They’re like a new-to-you model of car. Once you notice one, you start seeing them everywhere. But nothing has really changed.
the back of two tough heads—
one shaved, one ruffled and square-topped.
Big fellas, late twenties, in a little white
Dodge Neon, looking like cops.
Stuck behind them, I can’t stop
staring at their rugged skulls
and back right wheel, warp in rim
or axle or maybe it’s just loose,
that wobbly. The kind of guys
you can’t help but picture fighting,
hand cupping the back of shaved neck
and thinking, Oh, shit—
when a hawk claps past,
right across my windshield’s projection of sky,
suddenly but not quickly following that exact line–
brown and wide, single flap and glide,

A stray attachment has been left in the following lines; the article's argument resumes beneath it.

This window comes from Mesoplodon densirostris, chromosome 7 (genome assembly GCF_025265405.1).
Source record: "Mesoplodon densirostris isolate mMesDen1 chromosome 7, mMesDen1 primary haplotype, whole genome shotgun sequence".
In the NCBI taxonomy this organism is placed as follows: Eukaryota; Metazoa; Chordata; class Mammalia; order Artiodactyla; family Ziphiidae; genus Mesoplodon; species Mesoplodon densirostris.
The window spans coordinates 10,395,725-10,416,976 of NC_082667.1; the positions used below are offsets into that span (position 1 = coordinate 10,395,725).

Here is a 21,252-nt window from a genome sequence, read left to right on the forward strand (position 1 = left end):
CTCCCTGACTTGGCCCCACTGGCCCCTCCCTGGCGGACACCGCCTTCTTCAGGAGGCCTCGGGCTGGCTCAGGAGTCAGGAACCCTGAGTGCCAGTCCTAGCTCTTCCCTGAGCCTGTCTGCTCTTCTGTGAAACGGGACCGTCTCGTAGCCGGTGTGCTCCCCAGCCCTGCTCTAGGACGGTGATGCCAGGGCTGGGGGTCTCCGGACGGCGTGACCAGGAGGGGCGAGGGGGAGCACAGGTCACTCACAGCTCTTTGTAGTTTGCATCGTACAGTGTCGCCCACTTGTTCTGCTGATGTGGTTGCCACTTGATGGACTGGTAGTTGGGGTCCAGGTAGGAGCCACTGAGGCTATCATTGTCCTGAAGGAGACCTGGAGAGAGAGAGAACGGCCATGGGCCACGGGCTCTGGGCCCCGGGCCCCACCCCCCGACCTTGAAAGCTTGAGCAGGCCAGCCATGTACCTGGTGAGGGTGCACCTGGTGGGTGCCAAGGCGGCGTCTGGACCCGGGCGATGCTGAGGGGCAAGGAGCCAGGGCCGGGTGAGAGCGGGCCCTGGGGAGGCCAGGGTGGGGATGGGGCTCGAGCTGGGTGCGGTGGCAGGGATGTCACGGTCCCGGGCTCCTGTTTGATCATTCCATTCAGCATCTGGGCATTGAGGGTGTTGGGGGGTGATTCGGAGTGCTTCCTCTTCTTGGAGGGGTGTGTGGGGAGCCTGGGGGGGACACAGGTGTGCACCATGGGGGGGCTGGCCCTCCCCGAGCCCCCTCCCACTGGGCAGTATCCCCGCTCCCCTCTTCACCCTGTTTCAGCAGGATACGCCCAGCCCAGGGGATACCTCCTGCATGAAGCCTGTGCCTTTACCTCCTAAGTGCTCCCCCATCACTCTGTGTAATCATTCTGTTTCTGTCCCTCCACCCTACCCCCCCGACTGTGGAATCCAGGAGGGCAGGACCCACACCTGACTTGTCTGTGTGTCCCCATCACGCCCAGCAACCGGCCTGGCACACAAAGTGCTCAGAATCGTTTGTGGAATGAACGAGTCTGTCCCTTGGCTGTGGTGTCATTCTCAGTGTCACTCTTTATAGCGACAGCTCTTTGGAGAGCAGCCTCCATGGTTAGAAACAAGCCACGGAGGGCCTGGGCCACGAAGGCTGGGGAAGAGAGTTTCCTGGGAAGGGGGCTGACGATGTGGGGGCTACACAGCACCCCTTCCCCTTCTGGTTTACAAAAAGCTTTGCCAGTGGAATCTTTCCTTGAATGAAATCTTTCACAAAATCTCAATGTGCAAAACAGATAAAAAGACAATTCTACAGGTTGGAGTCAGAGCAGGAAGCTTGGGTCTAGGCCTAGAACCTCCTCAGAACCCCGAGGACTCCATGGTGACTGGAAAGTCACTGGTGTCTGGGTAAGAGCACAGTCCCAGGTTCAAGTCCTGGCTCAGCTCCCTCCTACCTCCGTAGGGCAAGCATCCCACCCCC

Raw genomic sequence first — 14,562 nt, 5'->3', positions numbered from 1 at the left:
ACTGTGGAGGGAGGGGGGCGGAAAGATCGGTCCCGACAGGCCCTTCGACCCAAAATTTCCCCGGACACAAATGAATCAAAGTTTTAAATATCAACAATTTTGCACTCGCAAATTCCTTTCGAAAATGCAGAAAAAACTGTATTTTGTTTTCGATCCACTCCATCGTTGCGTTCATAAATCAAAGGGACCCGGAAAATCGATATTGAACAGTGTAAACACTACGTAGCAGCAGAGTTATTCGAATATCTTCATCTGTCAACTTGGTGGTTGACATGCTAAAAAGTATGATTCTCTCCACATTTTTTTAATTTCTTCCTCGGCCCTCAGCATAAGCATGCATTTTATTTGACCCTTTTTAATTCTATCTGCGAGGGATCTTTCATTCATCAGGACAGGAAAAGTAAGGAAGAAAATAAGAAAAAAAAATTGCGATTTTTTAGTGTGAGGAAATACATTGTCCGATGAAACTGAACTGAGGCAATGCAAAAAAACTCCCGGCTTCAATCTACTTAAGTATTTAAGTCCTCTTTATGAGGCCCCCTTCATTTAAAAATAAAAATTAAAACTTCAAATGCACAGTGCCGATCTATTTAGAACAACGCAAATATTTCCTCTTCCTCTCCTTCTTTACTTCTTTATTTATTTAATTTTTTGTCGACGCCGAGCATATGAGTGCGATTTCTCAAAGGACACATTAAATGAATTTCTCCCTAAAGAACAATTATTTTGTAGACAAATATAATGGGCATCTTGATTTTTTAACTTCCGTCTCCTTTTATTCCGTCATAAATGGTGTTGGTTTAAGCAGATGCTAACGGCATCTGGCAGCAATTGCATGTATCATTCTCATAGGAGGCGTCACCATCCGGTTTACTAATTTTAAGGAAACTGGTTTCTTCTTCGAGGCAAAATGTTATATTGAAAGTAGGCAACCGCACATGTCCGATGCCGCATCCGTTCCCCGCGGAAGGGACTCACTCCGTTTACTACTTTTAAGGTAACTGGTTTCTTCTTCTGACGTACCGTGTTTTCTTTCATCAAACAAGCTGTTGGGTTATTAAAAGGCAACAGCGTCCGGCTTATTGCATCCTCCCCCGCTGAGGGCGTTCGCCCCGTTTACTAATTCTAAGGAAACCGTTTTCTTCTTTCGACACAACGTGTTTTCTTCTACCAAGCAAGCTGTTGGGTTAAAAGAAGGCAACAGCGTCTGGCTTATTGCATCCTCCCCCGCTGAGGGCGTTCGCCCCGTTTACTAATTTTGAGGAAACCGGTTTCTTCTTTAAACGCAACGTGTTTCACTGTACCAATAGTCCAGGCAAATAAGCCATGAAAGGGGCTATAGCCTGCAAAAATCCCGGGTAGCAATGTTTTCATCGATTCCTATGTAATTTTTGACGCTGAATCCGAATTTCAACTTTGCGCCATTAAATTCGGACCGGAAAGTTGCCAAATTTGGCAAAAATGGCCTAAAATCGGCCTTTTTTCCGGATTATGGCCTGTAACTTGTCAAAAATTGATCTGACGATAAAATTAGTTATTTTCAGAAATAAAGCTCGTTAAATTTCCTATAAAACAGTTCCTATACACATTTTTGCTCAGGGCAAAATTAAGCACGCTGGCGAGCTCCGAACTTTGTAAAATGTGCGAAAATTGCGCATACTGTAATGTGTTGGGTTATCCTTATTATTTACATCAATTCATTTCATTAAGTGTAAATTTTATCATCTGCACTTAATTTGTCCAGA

white wing-tips carrying light–
then blinking out behind my car roof
and the building roofs,
a sort of moving portal that closes;
traffic merging ahead.
I’m in the far lane from the merge
so all is well; I’m waiting
but don’t need to work,
and as always when I’m stuck or still,
the world is stepping forwards
with what’s wrong and right.
In other words, my judgment fixes
on whatever crosses its sights,
organizing rules and exceptions—
until it sees its eye in the scope lens
point blank reflected,
and growls recognition, sniffs,
bares teeth and snaps, tastes—
then swallows itself like Anubis the snake,
except not from the tail but the lips,
shrinking backwards with face
disappearing first until
mouth and asshole clap together,
a hole in the air, portal that drifts
while cinching tighter until
finally all the way closed
like a dimmed pixel reignited
as the light changes,
traffic limps and shakes.